Hermes Creative Awards is an international competition for creative professionals involved in the concept, writing and design of traditional and emerging media. Hermes Creative Awards recognizes outstanding work in the industry while promoting the philanthropic nature of marketing and communication professionals.

Hermes Creative Awards is administered by the Association of Marketing and Communication Professionals (www.amcpros.com). The international organization consists of several thousand marketing, communication, advertising, public relations, digital media production and free-lance professionals. AMCP oversees awards and recognition programs, provides judges and awards outstanding achievement and service to the profession.

 




When Marci Furutani,MBA ’11, graduated from Olin she went to work for The Republic of Tea in Novato, California. She led a marketing team charged with transitioning their strategy from direct mail to a web-based business model that encompassed all digital channels. “Our team contributed year over year double digit growth for the four years I led this channel,” Furutani tells the North Bay Business Journal that has named her to its 2017 Forty Under 40 list of remarkable young professionals.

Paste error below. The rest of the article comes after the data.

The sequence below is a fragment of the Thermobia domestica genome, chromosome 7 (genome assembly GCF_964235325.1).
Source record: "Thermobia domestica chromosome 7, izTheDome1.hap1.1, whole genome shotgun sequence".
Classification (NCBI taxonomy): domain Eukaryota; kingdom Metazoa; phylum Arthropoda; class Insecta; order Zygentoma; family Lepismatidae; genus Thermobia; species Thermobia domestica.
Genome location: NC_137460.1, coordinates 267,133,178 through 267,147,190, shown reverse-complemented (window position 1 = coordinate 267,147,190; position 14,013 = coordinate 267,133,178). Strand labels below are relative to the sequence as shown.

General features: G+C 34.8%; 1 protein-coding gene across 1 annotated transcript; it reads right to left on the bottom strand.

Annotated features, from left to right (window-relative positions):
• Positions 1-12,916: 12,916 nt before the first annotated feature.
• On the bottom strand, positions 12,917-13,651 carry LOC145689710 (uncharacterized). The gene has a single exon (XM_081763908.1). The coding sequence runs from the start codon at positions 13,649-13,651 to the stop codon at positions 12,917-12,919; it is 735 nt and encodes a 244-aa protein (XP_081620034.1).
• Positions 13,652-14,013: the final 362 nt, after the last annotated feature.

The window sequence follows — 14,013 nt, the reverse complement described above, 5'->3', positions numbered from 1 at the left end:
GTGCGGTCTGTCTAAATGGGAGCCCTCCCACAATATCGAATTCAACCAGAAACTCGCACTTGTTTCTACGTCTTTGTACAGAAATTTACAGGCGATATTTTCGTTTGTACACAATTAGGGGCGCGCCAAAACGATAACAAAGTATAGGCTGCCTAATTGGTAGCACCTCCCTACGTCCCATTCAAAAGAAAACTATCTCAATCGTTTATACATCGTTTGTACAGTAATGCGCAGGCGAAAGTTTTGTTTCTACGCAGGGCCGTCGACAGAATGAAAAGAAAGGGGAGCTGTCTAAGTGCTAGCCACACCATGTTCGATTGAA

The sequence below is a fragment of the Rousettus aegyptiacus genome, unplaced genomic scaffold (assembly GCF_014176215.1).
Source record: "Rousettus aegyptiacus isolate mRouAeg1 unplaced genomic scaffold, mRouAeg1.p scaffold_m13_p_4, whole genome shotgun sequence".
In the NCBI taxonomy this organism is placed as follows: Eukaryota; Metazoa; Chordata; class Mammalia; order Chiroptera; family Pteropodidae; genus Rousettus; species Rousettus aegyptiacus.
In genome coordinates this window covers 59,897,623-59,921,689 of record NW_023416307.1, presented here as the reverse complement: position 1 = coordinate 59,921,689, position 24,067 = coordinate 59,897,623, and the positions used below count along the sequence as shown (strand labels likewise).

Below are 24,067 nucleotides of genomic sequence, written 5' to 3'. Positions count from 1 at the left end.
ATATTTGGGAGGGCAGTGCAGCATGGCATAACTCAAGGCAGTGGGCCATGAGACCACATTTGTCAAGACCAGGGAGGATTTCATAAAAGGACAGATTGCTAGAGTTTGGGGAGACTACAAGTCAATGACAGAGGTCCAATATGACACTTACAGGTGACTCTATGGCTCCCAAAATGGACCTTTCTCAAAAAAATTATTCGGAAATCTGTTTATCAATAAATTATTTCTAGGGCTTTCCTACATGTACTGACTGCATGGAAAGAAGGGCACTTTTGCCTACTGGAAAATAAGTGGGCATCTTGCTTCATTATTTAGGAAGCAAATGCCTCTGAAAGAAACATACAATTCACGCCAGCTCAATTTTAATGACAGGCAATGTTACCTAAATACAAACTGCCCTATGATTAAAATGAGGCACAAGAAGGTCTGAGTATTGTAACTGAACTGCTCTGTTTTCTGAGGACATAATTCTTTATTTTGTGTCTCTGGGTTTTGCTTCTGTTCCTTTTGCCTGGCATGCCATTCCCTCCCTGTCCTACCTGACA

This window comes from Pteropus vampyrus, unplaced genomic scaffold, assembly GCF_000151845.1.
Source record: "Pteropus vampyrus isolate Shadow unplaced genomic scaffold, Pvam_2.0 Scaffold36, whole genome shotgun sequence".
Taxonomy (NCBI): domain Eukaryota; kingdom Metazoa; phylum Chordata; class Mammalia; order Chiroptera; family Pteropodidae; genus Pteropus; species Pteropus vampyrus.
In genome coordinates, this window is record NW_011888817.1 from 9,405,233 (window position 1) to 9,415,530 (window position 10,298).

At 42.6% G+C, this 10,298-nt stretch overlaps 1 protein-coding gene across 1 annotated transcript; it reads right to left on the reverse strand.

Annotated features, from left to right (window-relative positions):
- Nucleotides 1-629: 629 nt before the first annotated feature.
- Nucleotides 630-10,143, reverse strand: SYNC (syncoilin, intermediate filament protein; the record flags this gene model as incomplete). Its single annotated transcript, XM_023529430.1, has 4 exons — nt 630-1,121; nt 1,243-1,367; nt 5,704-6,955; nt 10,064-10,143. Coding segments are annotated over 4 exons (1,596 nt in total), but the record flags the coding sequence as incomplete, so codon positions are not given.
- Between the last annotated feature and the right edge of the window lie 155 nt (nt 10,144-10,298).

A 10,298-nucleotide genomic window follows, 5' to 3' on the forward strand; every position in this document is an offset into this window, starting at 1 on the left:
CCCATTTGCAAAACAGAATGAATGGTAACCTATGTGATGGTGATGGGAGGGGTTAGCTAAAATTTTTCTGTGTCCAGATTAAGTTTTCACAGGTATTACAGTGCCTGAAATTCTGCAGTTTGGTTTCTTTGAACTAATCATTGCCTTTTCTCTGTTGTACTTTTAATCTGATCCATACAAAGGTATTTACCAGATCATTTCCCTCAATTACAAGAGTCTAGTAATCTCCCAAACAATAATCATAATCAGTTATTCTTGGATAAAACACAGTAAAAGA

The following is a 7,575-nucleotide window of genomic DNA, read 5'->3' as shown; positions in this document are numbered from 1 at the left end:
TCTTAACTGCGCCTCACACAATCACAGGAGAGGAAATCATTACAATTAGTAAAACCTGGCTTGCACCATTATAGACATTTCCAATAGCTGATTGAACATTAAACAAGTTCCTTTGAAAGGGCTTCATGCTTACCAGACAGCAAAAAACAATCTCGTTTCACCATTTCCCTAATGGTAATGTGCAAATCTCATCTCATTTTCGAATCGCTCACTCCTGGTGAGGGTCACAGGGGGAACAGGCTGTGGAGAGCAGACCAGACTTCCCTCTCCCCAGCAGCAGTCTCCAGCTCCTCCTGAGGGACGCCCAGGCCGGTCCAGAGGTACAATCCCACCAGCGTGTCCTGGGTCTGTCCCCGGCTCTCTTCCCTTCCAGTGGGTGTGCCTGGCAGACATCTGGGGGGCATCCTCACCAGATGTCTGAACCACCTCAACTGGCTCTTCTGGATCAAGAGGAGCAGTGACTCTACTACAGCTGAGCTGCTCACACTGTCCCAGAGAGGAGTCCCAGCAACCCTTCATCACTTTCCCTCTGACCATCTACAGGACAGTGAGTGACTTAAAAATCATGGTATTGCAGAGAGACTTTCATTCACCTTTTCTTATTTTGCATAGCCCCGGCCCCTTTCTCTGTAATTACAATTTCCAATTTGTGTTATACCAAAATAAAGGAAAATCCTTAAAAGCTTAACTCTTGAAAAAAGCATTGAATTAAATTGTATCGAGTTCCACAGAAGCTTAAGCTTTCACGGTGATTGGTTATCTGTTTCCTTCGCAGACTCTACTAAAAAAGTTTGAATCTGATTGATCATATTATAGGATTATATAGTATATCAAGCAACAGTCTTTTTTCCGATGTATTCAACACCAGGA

“I am a leader, authentic and empathetic. I motivate and provide purpose. I listen, ask questions, collaborate and mentor. I am passionate, enthusiastic and driven.” -Marci Furutani

Two years ago, Furutani was promoted to Minister of Brand Engagement (aka: marketing director) in The Republic of Tea. “Our team continues to find meaningful ways to engage with our citizens (customers) whether through social media, direct mail or content driven marketing explaining the health benefits of our teas. We strive to help citizens live a sip by sip rather than gulp by gulp lifestyle and enrich their lives through premium tea, education and innovation.”

Link to North Bay Business Journal’s profile of Marci Furutani.

 


Olin Business School Blog Olin Business School Blog